Bringer of Hope
By Colin Black

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Year
2004
Media
Mixed Media and Collage
Subject Matter
Landscape - People - Sea and Boats
Reg. Number
G1474
Size
48.5 x cm

This piece is part of a series by Colin Black connected to Iona, celebrating the scenic beauty of the island, its history and its Christian heritage. It is a seascape marking the arrival of St Columba to Iona, which combines a naturalistic depiction of a bay with man-made elements of collage.

The pale yellow sky above the beach with a blue sun at its centre suggests a bright, inverted dawn. Below the sky, the curved strips of turquoise and lime-green suggest the rolling landscape of the island, forming a horizon. The sea that takes up most of the space is composed of various shades of blue. Towards the foreground, a great arc of dark blue suggests the entrance to a bay, and green-brown patches indicate the point where the sea meets the shore.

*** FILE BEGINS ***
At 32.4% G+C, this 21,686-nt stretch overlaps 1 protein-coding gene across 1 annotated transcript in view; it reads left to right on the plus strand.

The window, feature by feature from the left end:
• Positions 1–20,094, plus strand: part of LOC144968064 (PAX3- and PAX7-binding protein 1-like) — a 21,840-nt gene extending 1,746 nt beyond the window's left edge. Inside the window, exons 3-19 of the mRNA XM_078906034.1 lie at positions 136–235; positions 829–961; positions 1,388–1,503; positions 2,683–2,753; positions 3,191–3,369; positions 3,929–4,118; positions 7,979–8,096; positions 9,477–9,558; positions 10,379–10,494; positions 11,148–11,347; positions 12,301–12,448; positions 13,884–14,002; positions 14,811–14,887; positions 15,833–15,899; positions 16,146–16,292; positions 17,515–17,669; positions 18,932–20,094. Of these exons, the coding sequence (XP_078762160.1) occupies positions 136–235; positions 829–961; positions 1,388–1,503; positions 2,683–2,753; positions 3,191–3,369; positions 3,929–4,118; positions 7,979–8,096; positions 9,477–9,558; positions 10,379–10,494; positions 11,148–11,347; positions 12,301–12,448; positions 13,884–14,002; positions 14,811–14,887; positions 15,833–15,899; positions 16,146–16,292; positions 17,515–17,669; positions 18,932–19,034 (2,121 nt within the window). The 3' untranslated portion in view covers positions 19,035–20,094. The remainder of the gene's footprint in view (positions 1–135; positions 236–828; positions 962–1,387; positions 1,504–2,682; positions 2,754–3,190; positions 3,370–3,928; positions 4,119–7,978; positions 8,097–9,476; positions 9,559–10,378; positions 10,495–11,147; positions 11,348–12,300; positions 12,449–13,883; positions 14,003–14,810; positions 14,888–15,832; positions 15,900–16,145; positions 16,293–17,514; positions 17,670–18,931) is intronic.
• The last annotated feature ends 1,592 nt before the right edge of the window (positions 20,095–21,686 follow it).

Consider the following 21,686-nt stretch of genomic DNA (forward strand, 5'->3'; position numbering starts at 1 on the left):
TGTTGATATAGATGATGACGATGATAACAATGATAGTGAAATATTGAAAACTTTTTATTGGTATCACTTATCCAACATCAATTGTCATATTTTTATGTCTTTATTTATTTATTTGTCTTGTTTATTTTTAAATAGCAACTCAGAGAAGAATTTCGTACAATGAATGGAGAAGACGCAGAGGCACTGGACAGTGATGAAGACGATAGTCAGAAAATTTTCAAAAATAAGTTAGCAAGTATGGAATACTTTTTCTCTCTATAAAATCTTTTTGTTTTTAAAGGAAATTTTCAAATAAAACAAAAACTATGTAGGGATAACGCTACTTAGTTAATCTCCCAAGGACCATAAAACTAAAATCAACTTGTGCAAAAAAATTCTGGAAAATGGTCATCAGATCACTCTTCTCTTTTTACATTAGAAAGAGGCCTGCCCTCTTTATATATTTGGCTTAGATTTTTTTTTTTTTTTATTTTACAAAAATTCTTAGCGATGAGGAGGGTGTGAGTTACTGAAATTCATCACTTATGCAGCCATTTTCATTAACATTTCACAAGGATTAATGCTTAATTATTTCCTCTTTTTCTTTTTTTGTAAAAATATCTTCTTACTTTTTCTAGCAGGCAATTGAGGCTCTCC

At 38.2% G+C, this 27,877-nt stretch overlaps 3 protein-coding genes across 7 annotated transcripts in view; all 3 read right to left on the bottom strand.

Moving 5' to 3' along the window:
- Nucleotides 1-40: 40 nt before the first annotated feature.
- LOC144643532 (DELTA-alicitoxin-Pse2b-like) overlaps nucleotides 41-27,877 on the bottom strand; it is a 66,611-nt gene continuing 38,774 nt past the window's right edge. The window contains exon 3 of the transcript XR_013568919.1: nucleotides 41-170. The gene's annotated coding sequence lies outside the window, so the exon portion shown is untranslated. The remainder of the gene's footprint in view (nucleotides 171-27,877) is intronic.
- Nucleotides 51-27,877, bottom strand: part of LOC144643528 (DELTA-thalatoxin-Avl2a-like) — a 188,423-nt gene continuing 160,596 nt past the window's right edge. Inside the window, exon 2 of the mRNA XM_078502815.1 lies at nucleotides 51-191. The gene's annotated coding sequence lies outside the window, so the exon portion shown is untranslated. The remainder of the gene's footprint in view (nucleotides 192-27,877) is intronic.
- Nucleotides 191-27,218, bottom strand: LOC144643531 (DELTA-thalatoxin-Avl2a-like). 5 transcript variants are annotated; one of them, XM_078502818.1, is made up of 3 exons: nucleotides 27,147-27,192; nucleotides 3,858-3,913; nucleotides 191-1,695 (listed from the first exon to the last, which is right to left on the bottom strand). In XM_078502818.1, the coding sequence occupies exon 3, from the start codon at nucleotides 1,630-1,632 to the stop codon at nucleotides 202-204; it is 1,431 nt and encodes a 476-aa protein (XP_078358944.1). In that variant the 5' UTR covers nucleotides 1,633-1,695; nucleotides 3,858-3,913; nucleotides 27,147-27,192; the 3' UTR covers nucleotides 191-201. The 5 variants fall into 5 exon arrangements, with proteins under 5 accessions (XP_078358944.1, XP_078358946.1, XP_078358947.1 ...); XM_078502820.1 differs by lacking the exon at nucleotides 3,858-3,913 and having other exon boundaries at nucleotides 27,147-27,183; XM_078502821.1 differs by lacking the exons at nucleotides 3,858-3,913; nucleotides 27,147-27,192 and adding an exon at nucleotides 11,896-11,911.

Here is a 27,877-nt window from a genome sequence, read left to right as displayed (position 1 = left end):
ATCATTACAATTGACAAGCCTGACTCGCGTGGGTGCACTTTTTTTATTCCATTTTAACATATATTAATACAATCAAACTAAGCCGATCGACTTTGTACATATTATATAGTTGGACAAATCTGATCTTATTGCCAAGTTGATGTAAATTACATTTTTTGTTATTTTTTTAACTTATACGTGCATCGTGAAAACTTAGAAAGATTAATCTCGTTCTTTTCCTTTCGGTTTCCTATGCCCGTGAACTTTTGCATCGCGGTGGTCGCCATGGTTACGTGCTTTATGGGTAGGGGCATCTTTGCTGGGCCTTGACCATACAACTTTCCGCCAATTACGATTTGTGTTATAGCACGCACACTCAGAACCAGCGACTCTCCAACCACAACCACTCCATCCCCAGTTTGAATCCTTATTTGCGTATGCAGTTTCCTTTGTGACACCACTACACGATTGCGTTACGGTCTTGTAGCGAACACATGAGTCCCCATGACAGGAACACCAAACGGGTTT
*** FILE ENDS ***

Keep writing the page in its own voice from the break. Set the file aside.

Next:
The most striking feature is the figure of the saint himself, which has been cut from a medieval manuscript. Columba is garbed in a red robe and adorned by a golden halo, standing on his “boat” - a cloud-like shape overlaid with a brown pattern - facing towards the land as if arriving from a voyage.

There are additional scraps of manuscript near the bottom edge of the painting: one fragment in blue and pink in the lower centre suggests the archway of an ornate church door; a more puzzling pink section in the lower-right appears to display the letters “NCII”, presumably part of a Latin word taken from a manuscript. It is partially covered by a rectangle composed of old metal with one large circle and six smaller circles. It may once have been part of a door, with holes for handle and nails, and refer to the monastery built by Columba and his companions.

Colin Black studied Graphic Design at Chelsea School of Art and the Royal College of Art in London. He worked in London for fourteen years at major design practices before starting his teaching career. He is currently a member of staff at Leith School of Art and exhibits regularly at the Open Eye Gallery in Edinburgh.